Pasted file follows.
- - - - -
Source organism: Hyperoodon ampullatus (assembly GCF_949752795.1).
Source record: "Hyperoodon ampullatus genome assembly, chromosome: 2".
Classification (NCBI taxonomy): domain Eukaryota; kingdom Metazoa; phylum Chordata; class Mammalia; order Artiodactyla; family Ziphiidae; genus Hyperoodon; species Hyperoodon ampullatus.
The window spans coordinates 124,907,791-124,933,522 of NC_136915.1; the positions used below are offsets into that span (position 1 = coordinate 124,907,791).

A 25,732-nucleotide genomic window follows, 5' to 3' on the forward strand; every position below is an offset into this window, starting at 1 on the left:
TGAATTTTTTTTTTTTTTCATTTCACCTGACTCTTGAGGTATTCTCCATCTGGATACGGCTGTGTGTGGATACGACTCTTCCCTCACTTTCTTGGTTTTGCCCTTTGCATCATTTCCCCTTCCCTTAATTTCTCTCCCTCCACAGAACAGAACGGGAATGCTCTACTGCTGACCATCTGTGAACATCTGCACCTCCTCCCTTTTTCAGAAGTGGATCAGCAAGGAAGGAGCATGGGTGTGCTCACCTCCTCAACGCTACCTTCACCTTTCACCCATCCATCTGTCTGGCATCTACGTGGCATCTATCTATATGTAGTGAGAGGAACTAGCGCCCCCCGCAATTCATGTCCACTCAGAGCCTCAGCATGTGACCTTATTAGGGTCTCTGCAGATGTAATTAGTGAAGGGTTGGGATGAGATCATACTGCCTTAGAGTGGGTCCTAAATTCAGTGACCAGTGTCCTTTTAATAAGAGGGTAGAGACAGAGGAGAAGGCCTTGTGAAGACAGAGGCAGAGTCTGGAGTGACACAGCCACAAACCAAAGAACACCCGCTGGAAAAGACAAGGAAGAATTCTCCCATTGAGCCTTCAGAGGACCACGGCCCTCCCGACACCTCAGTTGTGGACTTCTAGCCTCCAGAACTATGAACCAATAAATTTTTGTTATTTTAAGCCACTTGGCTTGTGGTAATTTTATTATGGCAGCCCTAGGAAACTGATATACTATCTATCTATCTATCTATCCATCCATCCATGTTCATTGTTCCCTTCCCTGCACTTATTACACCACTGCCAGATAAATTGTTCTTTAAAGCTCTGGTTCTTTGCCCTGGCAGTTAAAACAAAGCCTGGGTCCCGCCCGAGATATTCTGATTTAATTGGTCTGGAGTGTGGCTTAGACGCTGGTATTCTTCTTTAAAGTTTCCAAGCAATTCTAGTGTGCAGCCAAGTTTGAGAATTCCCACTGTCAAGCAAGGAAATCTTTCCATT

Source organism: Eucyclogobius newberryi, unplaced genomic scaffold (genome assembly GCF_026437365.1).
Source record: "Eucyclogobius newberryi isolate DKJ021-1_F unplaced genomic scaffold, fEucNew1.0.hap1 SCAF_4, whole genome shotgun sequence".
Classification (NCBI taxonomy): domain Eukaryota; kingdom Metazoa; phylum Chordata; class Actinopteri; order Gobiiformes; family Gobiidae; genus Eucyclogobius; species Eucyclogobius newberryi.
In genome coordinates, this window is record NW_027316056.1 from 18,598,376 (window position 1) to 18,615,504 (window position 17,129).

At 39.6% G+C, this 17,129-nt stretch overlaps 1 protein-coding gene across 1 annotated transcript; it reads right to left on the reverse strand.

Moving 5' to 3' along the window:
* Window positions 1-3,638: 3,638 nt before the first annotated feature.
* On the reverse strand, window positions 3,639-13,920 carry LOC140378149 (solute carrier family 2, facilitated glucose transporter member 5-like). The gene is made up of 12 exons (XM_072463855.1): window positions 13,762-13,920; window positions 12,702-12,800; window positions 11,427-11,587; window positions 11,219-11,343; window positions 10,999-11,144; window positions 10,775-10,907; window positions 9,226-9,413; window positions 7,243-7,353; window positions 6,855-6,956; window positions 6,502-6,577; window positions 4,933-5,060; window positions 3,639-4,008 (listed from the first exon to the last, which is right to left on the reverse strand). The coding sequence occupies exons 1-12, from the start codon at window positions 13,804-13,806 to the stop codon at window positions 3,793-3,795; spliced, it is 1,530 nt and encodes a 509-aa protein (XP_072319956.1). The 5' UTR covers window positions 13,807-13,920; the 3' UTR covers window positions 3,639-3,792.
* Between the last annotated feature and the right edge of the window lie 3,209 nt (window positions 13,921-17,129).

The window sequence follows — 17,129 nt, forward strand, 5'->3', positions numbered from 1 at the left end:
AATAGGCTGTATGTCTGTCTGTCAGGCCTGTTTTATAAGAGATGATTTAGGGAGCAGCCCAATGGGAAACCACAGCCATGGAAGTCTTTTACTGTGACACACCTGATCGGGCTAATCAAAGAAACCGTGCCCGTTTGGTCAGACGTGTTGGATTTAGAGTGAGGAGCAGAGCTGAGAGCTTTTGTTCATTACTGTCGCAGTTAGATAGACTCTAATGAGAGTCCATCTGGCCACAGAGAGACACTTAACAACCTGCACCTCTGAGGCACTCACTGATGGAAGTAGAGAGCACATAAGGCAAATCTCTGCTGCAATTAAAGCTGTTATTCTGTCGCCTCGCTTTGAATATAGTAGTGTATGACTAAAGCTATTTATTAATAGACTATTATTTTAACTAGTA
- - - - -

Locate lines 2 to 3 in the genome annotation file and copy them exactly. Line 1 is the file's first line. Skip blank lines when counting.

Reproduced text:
Source record: "Hyperoodon ampullatus genome assembly, chromosome: 2".
Classification (NCBI taxonomy): domain Eukaryota; kingdom Metazoa; phylum Chordata; class Mammalia; order Artiodactyla; family Ziphiidae; genus Hyperoodon; species Hyperoodon ampullatus.